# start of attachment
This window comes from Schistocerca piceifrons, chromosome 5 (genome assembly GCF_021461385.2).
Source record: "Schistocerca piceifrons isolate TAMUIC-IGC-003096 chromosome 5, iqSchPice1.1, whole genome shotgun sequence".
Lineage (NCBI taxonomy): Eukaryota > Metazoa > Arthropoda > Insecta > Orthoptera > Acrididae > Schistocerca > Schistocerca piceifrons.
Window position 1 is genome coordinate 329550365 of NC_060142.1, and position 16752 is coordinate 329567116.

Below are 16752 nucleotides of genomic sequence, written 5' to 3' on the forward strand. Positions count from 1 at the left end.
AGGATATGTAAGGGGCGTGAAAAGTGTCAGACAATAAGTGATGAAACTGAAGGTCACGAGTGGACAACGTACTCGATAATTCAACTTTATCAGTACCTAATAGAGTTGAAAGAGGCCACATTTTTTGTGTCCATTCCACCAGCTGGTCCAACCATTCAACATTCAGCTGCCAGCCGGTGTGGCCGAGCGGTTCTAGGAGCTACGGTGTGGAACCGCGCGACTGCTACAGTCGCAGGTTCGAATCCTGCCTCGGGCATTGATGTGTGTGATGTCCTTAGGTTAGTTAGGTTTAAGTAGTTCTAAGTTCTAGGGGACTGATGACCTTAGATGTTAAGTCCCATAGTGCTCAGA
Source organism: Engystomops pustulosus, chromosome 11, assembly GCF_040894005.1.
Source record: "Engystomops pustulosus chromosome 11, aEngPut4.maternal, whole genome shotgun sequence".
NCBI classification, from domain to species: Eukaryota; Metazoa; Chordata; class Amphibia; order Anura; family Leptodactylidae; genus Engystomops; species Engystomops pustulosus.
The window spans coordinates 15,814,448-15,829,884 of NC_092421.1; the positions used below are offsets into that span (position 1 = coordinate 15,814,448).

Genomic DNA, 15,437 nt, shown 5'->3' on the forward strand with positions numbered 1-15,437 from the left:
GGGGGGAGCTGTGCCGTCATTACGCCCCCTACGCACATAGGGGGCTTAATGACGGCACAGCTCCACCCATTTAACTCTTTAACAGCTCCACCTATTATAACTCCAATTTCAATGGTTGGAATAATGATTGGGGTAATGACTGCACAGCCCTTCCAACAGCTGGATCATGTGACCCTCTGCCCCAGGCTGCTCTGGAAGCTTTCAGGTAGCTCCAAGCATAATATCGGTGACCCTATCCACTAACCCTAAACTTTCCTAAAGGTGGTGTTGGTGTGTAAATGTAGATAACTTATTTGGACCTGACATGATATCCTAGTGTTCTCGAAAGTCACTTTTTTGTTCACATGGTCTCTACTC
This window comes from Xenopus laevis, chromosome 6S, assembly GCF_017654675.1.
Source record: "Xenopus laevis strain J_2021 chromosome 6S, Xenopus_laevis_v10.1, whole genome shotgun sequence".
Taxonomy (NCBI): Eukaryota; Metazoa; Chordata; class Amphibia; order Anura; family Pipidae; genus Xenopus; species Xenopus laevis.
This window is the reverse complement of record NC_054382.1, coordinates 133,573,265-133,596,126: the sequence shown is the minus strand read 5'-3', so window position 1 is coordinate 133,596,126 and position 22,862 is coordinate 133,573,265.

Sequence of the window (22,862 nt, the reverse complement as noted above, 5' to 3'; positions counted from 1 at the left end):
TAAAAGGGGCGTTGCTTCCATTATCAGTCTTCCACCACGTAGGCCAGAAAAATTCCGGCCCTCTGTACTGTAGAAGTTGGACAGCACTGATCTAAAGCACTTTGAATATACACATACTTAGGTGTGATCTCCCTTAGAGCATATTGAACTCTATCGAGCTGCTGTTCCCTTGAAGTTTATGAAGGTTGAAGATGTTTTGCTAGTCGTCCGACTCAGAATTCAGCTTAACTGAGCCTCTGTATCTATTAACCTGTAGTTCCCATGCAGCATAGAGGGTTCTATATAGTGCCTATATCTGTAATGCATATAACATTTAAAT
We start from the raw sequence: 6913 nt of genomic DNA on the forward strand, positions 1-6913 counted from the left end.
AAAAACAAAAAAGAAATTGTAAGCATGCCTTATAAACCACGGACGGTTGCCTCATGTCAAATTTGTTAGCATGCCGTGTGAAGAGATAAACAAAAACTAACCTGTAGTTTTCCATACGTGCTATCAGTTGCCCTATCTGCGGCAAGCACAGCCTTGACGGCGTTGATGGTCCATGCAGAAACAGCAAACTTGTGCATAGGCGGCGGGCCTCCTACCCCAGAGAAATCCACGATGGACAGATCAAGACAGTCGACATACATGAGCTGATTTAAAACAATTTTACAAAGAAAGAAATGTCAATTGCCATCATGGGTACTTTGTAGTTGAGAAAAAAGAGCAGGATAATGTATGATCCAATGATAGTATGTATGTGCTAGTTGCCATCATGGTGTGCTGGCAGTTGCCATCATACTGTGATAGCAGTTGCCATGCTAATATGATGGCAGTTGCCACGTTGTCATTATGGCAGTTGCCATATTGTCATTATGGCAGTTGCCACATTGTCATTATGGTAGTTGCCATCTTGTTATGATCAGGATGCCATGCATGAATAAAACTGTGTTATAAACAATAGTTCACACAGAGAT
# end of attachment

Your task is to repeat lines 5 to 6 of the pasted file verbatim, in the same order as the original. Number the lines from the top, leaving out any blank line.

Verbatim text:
Below are 16752 nucleotides of genomic sequence, written 5' to 3' on the forward strand. Positions count from 1 at the left end.
AGGATATGTAAGGGGCGTGAAAAGTGTCAGACAATAAGTGATGAAACTGAAGGTCACGAGTGGACAACGTACTCGATAATTCAACTTTATCAGTACCTAATAGAGTTGAAAGAGGCCACATTTTTTGTGTCCATTCCACCAGCTGGTCCAACCATTCAACATTCAGCTGCCAGCCGGTGTGGCCGAGCGGTTCTAGGAGCTACGGTGTGGAACCGCGCGACTGCTACAGTCGCAGGTTCGAATCCTGCCTCGGGCATTGATGTGTGTGATGTCCTTAGGTTAGTTAGGTTTAAGTAGTTCTAAGTTCTAGGGGACTGATGACCTTAGATGTTAAGTCCCATAGTGCTCAGA